An important thing to keep in mind is that kanban is just one of the tools in our Lean toolkit. I particularly like Kenji Hiranabe’s InfoQ article on the subject, where he explains kanban in a more broad context, acting as a balancing tool between reducing WIP and one-piece flow, as well as a way to visualize kaizen. Lean is full of contradictions, and you must understand the underlying principles to be able to apply (and change) the practices to a particular situation. Using kanban per-se shouldn’t be a goal for any agile team, but it is very important to understand how it works and the reasoning behind it. If you haven’t looked into kanban yet, you should definitely check out the references in this post.

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In this session, Joshua Kerievsky (the founder of Industrial Logic and author of “Refactoring to Patterns”) shared his experiences about stepping away from using estimations and moving into what he called ‘Micro-releases’. What got me interested is that, although he claimed not to be following the recent kanban/iteration-less techniques, he arrived in something relatively similar through his own experiences.

He started talking about the usual confusion of using different units to estimate stories (using points and people converting it into time-units when estimating, using ideal hours and people interpreting it as real hours, and so on). This confusion is also reflected in the way people interpret the team’s velocity. Instead of using it as a measure of the team’s capacity, it’s easy to make it a performance measure. Improving velocity becomes a synonym to improving productivity, and we still don’t know how to measure productivity in software.

Another usual problem that he raised is “What to do with hang-over stories between iterations?”. Are they considered waste? Should they be counted in the team’s velocity? Why is it a hang-over? Is it because it’s close to be completed or is it actually much bigger than the team expected?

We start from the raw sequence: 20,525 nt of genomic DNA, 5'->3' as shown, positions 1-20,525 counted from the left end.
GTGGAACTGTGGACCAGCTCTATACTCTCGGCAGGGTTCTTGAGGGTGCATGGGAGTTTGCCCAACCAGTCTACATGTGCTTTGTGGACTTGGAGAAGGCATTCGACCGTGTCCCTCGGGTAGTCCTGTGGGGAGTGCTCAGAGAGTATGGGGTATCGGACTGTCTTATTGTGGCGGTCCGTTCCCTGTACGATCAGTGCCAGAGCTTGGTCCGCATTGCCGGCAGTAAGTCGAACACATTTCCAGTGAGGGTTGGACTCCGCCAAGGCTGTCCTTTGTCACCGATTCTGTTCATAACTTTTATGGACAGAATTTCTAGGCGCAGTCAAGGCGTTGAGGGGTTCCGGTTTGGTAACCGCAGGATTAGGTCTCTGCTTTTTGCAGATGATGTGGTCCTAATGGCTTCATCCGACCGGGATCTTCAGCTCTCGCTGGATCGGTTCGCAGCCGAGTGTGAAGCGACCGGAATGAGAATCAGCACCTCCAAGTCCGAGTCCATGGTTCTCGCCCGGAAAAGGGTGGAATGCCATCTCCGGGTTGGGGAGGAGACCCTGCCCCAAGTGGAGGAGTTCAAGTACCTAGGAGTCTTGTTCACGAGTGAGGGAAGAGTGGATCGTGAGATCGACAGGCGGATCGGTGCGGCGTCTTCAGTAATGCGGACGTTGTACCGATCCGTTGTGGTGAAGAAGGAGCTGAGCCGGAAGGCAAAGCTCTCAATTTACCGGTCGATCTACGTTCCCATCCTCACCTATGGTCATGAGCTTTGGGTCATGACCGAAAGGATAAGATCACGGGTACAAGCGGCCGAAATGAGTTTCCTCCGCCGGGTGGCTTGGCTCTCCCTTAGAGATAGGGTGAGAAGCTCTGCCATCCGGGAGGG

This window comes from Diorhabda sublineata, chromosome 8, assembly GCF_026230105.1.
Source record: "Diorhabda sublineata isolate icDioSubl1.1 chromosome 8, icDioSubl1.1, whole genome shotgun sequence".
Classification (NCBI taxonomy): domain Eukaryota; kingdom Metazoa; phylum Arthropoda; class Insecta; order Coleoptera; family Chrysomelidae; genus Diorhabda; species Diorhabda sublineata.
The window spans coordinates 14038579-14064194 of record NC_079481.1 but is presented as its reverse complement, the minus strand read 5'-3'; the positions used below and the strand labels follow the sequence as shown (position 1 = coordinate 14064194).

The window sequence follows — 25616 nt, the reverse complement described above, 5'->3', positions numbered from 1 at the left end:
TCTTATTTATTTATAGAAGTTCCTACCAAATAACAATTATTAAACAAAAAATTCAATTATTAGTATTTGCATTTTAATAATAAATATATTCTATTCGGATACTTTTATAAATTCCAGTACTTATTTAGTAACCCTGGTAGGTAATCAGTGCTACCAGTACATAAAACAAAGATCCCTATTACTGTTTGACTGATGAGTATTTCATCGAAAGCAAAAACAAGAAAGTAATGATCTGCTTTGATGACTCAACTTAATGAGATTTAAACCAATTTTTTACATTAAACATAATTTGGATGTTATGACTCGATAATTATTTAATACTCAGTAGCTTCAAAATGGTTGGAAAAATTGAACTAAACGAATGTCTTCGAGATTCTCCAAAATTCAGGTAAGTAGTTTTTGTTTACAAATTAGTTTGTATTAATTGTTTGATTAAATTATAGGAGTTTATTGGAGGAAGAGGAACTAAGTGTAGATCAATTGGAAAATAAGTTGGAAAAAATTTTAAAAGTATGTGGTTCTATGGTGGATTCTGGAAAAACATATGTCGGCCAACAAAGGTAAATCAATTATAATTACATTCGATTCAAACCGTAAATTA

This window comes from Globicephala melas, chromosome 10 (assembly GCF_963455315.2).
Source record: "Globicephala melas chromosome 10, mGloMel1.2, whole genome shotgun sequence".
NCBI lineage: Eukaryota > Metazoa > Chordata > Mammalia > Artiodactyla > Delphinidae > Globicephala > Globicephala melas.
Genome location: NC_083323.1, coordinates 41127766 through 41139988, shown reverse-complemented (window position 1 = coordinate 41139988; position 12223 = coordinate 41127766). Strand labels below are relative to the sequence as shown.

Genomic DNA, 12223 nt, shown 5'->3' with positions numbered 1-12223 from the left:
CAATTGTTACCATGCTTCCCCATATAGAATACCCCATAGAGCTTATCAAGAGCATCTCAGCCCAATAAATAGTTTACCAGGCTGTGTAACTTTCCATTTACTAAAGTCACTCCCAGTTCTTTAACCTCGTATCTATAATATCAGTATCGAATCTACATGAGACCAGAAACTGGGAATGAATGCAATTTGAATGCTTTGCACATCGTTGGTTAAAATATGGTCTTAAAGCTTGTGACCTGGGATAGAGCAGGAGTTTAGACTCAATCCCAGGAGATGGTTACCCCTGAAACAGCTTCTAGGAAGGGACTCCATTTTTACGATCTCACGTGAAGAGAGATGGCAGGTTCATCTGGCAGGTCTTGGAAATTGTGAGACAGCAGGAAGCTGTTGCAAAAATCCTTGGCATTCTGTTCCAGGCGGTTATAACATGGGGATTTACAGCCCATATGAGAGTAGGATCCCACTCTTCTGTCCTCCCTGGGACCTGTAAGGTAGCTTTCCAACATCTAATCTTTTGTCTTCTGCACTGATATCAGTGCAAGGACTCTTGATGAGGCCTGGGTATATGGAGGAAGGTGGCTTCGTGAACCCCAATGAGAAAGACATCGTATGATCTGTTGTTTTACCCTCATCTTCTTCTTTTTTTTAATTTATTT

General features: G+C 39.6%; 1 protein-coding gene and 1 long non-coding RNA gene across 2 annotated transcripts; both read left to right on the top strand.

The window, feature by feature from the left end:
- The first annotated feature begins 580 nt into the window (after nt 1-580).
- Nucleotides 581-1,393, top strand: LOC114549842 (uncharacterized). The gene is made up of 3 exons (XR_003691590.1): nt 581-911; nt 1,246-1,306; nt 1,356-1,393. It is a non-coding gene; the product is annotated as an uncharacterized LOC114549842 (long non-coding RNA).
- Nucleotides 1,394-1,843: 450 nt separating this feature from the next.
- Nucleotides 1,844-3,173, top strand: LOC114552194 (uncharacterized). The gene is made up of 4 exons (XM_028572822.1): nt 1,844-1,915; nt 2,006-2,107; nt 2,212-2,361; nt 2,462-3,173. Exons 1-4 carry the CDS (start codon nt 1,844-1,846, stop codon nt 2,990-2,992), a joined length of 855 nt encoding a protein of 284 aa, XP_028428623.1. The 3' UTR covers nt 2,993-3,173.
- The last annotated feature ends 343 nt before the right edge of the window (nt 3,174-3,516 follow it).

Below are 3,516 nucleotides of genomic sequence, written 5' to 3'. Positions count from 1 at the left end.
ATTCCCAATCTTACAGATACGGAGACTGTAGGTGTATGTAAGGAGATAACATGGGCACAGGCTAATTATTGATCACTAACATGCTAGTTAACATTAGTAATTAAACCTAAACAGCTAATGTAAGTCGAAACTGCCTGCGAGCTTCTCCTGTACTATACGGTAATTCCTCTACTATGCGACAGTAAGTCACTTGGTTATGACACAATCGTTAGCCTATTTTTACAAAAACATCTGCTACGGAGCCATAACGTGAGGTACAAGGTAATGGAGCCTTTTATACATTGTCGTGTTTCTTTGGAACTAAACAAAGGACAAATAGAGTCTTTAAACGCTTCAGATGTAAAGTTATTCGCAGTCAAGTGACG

His proposed practice of ‘micro-releases’ is based on a high state of collaboration with the customer: there is a small, prioritized list of what should be done next and the team picks up a small and coherent set of stories and ‘guess’ the next micro-release date based on gut feel. He reports that slipping the end date of a micro-release is not such a big deal, because the next one is always close. In this model, the length of a micro-release varies, but usually between 1-6 days (with some outliers like 15, as I recall from his slides, but it’s not too different than that). Because of that, there’s not a stable measure of velocity and using it becomes useless. Feeding the input list with the next stories is done in a just-in-time fashion, and the value produced by the software is realized earlier, as soon as the micro-release is finished.

It’s important to note that he still values the heartbeat of iterations to gather feedback (like a customer showcase or a team’s retrospective). But he simply detaches the release life-cycle from the iterations. This opinion was reinforced by Ron Jeffries in the audience, when he said they were releasing to production twice per iteration in one of his projects. What an interesting point of view: we usually tend to see a ‘release’ as the result of a set of ‘iterations’, but he is reporting smaller ‘release’ cycles than ‘iterations’. Hmm…

But there are some important caveats that should be in place in order for these techniques to work:

  • High collaboration with the customer
  • Ability to break-down stories into small-but-still-valuable chunks: He reckons it’s very important to know how to break down requirements into “stories of the right size”. If they are too big, there’s no way for the team to guesstimate when they will be finished. He thinks this practice is one of the most important to any Agile project (using micro-releases or not).
  • Easy to deploy: There’s no point in having a new release after 2 days if it takes 3 days to deploy it to production.
  • Bargaining stories: Alongside breaking stories into small chunks, teaching the customer to bargain for features and avoid what he calls “Feature Fat” (building more that’s actually needed, or gold-plating requirements) is very important (again, this is something you can use regardless of the micro-releases approach).

Since the experiences started with Idustrial Logic’s internal product development, some people argued they are only capable of using that because they have enough experience with XP and Agile, but Joshua claimed he is introducing these ideas with success in their new client projects.

This seems like a common theme in the agile space lately, and you can follow up on the discussions on InfoQ, the XP mailing list, or here. :-)

I’ve found out recently that there’s an interesting timeless statement in the Agile Manifesto that we usually forget: “We are uncovering better ways of developing software…”. We should be open to alternatives and to discuss new ideas!